celiac artery


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Related to celiac artery: mesenteric artery
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  • noun

Synonyms for celiac artery

an artery that originates from the abdominal aorta just below the diaphragm and branches into the left gastric artery and the common hepatic artery and the splenic artery

References in periodicals archive ?
Real-time ultrasound: Key factor in identifying celiac artery compression syndrome.
It is estimated that anomalous origins of the celiac artery and the superior mesenteric artery occur in 7% of people (Michels, 1955; Michels etal.
Course and Branch of the celiac artery in the red falcon (Buteo rufinus).
Diagnostic angiography performed using a 5 Fr modified spiral-shaped catheter (Gridecath, Terumo, Tokyo, Japan) revealed stenosis at the origin of the celiac artery, and collateral blood flow from the superior mesenteric artery to the proper hepatic artery via dilated arterial arcades around the pancreas head.
1,6,7 It is defined by the dynamic compression and narrowing of proximal celiac artery by the anomalous MAL.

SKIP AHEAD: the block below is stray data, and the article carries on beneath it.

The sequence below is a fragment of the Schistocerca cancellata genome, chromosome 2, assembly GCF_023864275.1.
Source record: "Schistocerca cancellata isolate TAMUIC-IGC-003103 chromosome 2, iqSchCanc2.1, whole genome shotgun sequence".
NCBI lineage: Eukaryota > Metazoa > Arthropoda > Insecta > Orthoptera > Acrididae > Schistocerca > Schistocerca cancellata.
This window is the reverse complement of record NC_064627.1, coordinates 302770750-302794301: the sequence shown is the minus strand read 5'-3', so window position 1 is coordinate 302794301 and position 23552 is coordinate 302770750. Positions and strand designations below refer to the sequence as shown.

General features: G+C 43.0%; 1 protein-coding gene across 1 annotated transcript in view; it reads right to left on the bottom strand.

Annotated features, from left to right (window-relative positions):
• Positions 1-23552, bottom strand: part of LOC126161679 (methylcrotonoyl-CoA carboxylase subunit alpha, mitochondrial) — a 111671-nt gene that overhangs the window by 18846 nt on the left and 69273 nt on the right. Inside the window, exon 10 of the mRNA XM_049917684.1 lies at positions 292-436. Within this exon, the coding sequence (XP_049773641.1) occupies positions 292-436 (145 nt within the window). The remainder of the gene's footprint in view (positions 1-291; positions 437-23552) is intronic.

Arterial dissection is the separation of the layers of the arterial wall and is caused by an intramural hematoma between 2 elastic layers (l); infrequently seen is the isolated dissection of the celiac artery.
sup][1] To our knowledge, no cases of GI hemorrhage caused by celiac artery dissection are reported in the medical literature.
A celiacomesenteric trunk occurs when the 10th to 12th vitelline arteries regress and a large portion of the ventral anastomosis persists to connect the celiac artery or its major branches to the SMA (Figure 3).
Celiac artery angiography was immediately performed and showed active bleeding from the duodenal branch of the gastroduodenal artery (Fig-2a).
The mesenteric artery is an unique vessel that comes out of the aorta artery a little caudal to the origin of the celiac artery, as Ede (1965), Schwarze and Schroder (1970), Nickel et al.
Breath-hold CE-MRA may have a role in detecting mesenteric and celiac artery stenosis due to atherosclerosis, fibrodysplasia and occlusions caused by neoplasm.
The two-piece device allowed customization to the patient's anatomy to sit perfectly at the level of the left subclavian artery proximally and distally to near the celiac artery and prior repair.
Most commonly embolus is seen in superior mesenteric artery, because of its more favourable angle with the aorta rather than celiac artery or inferior mesenteric artery.